Wintercreeper - Euonymus fortunei grows in zones 5 through 9
The Wintercreeper, or Euonymus fortunei, grows in USDA hardiness zones 5-8. While native to China, it was introduced to and currently thrives in the northwestern, northeastern, and mid-western United States and Canada. The largest plants are considered medium in size, measuring between 12" and 24", while the smaller plants measure between 6" and 12". They reach their mature height quickly, as their growth rate is classified as fast. The Wintercreeper is resilient and will survive in full sun, partial sun, or full shade. As an evergreen, it will provide rich foliage throughout each of the seasons.
Wintercreeper are low-lying groundcovers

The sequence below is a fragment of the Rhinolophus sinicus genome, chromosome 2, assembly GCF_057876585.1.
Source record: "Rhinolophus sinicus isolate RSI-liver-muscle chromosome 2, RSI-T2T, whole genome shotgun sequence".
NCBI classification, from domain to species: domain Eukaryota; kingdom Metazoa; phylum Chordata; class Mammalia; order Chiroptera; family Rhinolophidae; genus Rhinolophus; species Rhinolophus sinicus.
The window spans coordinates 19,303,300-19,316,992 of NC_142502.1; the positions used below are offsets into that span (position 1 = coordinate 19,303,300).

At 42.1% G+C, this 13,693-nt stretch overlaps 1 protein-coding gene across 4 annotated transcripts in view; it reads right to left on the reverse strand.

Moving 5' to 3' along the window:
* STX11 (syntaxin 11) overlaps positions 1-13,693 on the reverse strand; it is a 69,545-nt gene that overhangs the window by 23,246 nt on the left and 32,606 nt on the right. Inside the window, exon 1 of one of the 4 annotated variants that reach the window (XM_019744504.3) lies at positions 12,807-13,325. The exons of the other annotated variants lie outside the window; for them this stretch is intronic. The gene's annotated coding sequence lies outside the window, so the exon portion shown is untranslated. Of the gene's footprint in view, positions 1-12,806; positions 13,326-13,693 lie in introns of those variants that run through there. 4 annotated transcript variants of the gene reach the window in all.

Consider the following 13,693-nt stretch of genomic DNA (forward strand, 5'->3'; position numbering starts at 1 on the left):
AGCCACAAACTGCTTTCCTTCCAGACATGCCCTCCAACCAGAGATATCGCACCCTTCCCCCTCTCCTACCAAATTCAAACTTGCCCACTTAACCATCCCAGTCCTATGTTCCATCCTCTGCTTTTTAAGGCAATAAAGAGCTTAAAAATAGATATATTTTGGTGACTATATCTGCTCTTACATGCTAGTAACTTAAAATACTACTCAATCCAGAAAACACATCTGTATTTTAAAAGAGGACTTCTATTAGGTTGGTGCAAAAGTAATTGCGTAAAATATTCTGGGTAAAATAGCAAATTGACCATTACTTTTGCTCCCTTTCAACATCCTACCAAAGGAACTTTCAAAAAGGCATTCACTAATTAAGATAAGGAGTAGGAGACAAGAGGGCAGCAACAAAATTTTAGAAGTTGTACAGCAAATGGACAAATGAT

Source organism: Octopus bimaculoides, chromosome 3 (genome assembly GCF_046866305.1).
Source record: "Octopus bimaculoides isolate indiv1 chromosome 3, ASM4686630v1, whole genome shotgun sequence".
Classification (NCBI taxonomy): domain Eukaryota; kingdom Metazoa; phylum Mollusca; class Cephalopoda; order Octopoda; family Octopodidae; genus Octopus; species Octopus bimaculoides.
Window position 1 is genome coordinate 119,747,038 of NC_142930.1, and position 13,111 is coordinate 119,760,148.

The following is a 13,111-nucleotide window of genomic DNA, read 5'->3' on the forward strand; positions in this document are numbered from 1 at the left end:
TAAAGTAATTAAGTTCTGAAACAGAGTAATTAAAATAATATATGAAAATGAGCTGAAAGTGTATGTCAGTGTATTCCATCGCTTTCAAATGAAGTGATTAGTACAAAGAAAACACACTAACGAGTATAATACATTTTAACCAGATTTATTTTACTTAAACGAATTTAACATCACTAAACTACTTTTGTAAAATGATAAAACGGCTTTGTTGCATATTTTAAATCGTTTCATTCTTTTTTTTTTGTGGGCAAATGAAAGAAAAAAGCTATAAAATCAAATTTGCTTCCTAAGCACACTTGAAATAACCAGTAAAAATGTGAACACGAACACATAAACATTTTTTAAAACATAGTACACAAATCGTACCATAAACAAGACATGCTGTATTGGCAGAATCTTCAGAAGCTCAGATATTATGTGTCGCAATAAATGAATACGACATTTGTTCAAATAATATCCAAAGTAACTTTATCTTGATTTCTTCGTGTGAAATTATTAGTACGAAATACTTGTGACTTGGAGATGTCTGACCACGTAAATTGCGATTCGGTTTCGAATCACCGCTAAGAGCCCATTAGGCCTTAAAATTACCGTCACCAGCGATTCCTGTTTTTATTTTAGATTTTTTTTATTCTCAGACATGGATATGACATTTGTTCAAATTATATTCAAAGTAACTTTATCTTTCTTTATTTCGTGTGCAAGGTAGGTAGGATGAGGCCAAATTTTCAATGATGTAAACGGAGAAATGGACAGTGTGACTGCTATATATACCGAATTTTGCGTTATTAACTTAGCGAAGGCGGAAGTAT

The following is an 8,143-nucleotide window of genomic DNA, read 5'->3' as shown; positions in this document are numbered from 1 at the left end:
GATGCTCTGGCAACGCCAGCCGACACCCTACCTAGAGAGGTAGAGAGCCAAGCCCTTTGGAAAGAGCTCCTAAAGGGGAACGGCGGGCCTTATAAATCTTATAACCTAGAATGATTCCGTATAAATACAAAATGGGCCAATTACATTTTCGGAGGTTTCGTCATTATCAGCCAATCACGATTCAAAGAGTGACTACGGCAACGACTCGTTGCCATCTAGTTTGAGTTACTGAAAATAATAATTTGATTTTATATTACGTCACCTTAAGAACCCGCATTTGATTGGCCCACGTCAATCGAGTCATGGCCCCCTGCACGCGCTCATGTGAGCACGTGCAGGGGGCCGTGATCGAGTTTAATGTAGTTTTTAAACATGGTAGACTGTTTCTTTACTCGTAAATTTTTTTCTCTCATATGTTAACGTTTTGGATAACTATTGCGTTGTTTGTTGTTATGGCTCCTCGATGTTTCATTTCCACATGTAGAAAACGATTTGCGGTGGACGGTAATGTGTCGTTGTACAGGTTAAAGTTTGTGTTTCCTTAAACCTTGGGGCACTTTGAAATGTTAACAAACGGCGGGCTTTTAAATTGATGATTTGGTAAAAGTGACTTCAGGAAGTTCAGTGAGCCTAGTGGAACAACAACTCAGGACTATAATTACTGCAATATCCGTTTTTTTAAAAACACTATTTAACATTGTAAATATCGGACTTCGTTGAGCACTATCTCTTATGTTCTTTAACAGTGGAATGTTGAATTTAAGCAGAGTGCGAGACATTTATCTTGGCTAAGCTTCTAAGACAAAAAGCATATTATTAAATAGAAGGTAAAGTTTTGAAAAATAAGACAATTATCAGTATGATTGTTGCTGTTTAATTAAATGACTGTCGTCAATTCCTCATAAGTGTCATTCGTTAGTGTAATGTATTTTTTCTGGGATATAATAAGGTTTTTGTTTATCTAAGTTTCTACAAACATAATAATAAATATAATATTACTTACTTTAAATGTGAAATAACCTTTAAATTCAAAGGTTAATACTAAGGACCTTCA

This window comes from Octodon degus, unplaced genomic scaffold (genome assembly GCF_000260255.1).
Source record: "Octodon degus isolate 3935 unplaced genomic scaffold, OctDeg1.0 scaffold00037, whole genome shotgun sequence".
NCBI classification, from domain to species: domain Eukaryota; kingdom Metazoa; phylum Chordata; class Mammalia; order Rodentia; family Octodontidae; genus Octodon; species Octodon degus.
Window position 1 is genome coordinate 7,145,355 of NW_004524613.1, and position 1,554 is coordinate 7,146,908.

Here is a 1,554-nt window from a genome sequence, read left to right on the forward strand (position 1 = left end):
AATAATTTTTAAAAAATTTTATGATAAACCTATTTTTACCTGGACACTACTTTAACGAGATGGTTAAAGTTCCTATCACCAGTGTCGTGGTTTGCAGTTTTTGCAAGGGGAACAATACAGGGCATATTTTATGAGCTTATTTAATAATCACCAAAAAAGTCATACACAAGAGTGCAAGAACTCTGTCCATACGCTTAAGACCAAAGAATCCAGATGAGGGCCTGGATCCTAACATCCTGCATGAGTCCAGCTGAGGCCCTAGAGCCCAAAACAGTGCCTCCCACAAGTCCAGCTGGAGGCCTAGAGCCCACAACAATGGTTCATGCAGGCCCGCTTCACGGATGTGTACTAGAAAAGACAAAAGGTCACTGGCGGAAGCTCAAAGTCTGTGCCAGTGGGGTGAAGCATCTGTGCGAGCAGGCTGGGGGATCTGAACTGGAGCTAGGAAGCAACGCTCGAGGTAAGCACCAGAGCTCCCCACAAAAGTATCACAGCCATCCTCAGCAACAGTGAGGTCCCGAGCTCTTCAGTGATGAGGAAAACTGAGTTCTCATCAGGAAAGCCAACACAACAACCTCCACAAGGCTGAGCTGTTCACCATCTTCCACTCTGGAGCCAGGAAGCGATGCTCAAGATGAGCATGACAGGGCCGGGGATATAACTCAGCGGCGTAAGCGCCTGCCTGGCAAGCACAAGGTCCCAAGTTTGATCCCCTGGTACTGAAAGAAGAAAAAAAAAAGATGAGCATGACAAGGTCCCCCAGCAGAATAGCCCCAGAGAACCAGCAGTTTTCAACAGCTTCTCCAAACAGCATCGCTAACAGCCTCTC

For the healthiest plant, the best soil selections should be well-drained and moist. However, soil that is too moist may kill the plant if left untended for an extended period. The oval-shaped, simple, and opposite evergreen leaves produced typically do not exceed 1" long and are present in various shades of glossy green. Red to pink capsules contain the plant's seeds, which are protected by an orange-tinted coating. In landscaping, the plant may be used to create mixed borders, surround or line sidewalks and patios, create massing, or even plant in pots. The ten different types of Wintercreeper are the Big-leaved Wintercreeper, Baby Wintercreeper, Canadale Gold Wintercreeper, Emerald 'n' Gold Emerald Gaiety Wintercreeper, Glossy Wintercreeper, Gold Prince Wintercreeper, Moon-shadow Little Leaved Wintercreeper, Purple Leaved Wintercreeper, and the Sarcoxie Wintercreeper. Each of these exhibits different variations of the Wintercreeper that make it unique, whether those variations are in color, leaf shape, or size. Some of these are low-lying ground covers, some are shrubs, and some are vines. Depending on the specific type, the Wintercreeper may be susceptible to insect problems, like aphid infestations or Euonymus scale, so you should take appropriate preventative measures to increase its longevity. Other common issues are leaf spots, mildew, and anthracnose.